Boehner surprise: Dems barely get votes to adjourn after floor speech

House Democrats on Wednesday barely won a 210-209 vote to adjourn the House without extending the Bush tax cuts.

Thirty-nine House Democrats voted against adjournment after Minority Leader John BoehnerJohn Andrew BoehnerBoehner won't say whether he'd back Biden over Trump The Hill's Morning Report - Trump seizes House impeachment vote to rally GOP Amash's critics miss the fact that partisanship is the enemy of compromise MORE (R-Ohio) urged opposition to the motion in a floor speech that said it would be irresponsible for Congress to leave without providing certainty on the tax issue. Dozens of Democrats in tough races voted against adjourning.

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"Vote no on this adjournment resolution. Give Congress a chance to vote on extending tax rates," BoehnerJohn Andrew BoehnerBoehner won't say whether he'd back Biden over Trump The Hill's Morning Report - Trump seizes House impeachment vote to rally GOP Amash's critics miss the fact that partisanship is the enemy of compromise MORE said. 

Boehner's floor speech turned the vote on adjournment into a referendum on the tax cuts, which has divided Democrats for months. President Obama wants to extend tax cuts for families making less than $250,000, while allowing taxes to rise on income above that threshold. Many centrist Democrats have joined Republicans in arguing for extending all of the tax cuts. 



House Majority Leader Steny Hoyer (D-Md.) told reporters Wednesday that the House would not vote on the expiring George W. Bush-era tax cuts before lawmakers break for the November midterm elections. The House is expected to conclude its work late Wednesday or early Thursday morning.

The House had been seen as unlikely to vote on the tax measure since the Senate decided last week against acting on it before the election, but Speaker Nancy Pelosi (D-Calif.) did not inform lawmakers of a final decision until Wednesday morning, a House leadership aide said. Hoyer and Pelosi had split on the timing of the vote, but the aide said the two party leaders were ultimately on the same page.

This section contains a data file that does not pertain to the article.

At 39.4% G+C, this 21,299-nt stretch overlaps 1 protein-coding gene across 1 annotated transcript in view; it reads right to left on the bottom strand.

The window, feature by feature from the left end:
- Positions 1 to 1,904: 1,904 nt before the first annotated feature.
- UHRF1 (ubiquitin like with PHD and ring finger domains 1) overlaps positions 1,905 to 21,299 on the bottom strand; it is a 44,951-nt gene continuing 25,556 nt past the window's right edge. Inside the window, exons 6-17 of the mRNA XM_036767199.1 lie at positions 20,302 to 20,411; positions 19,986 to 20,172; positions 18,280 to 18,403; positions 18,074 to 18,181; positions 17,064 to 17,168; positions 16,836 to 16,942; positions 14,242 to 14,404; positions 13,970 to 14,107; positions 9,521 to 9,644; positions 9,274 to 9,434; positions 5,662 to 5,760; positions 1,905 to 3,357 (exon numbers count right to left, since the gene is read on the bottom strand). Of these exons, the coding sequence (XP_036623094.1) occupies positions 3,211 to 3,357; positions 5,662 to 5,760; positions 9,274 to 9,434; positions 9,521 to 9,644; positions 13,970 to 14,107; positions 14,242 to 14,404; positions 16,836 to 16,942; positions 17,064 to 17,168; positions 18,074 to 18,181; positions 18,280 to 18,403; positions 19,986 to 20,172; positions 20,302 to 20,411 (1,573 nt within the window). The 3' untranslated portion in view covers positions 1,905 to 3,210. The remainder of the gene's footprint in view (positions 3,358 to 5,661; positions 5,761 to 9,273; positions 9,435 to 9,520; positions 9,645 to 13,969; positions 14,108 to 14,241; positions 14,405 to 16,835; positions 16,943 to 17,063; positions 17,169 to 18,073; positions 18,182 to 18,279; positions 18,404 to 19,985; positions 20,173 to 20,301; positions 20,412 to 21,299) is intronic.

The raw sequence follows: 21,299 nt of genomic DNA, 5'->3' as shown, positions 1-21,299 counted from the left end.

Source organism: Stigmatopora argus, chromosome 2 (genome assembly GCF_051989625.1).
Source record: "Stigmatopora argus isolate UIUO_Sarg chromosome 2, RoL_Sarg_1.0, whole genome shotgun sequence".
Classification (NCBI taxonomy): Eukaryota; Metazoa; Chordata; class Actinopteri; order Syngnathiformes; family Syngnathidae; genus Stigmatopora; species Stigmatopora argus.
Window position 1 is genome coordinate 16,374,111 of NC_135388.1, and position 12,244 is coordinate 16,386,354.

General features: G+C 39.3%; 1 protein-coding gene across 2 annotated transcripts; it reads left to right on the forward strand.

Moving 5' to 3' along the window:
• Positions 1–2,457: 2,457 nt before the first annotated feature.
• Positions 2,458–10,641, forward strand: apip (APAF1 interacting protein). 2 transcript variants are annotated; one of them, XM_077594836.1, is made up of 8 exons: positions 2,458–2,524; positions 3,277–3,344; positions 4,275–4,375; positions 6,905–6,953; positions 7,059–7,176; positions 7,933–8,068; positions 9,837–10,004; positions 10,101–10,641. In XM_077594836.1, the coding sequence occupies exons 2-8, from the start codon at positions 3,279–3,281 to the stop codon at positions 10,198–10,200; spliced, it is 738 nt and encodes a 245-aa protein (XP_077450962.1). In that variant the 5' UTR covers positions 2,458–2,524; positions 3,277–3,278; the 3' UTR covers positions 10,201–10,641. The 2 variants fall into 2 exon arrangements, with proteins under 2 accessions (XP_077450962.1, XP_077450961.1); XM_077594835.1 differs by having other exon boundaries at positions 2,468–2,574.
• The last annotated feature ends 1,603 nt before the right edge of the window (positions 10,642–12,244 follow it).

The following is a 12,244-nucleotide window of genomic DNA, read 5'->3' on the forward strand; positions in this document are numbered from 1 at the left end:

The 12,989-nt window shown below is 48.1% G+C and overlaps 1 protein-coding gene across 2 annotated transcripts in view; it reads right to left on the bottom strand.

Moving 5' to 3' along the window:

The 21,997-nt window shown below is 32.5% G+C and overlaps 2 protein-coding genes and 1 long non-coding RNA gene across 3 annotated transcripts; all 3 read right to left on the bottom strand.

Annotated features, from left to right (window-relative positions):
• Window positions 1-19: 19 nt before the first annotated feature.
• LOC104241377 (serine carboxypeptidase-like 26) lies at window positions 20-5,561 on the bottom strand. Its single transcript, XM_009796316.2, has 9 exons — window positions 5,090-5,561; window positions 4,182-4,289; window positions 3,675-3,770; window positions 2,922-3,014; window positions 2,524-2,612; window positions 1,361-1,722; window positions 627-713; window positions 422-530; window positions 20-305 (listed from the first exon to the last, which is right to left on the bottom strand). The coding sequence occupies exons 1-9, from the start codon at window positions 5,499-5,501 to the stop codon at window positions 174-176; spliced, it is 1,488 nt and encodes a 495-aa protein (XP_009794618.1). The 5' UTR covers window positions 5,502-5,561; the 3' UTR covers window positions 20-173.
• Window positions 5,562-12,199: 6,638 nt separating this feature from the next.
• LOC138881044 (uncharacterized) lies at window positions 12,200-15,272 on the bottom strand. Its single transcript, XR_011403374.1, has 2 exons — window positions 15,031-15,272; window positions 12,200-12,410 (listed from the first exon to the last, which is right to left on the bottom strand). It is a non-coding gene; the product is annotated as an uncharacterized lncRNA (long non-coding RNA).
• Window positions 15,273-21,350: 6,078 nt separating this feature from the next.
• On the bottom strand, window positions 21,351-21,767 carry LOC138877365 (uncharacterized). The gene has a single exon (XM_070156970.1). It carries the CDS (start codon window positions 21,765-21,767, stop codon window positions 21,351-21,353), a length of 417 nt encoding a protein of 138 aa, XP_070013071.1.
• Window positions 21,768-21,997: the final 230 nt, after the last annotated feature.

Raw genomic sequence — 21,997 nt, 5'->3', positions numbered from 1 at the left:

Wednesday's vote, however, made it clear that dozens of Democrats were uncomfortable with leaving Washington without a vote on extending the tax cuts. 

The 39 Democrats who voted against adjournment were a mix of centrist Blue Dogs and vulnerable members from Republican-leaning districts. Reps. Jason Altmire (Pa.), Gerry ConnollyGerald (Gerry) Edward ConnollyHistory in the House: Congress weathers unprecedented week Democrat grills DHS chief over viral image of drowned migrant and child Hillicon Valley: Lawmakers struggle to understand Facebook's Libra project | EU hits Amazon with antitrust probe | New cybersecurity concerns over census | Robocall, election security bills head to House floor | Privacy questions over FaceApp MORE (Va.), Travis Childers (Miss.), Joe DonnellyJoseph (Joe) Simon DonnellyTrump nominees meet fiercest opposition from Warren, Sanders, Gillibrand GOP frets over nightmare scenario for Senate primaries McConnell's Democratic challenger McGrath backtracks on Kavanaugh comments MORE (Ind.), Steve Driehaus (Ohio), Stephanie Herseth Sandlin (S.D.), Frank Kratovil (Md.), Walt Minnick (Idaho) and Tom Perriello (Va.) were among the vulnerable Democrats to vote against ending the work period without voting on the tax cuts.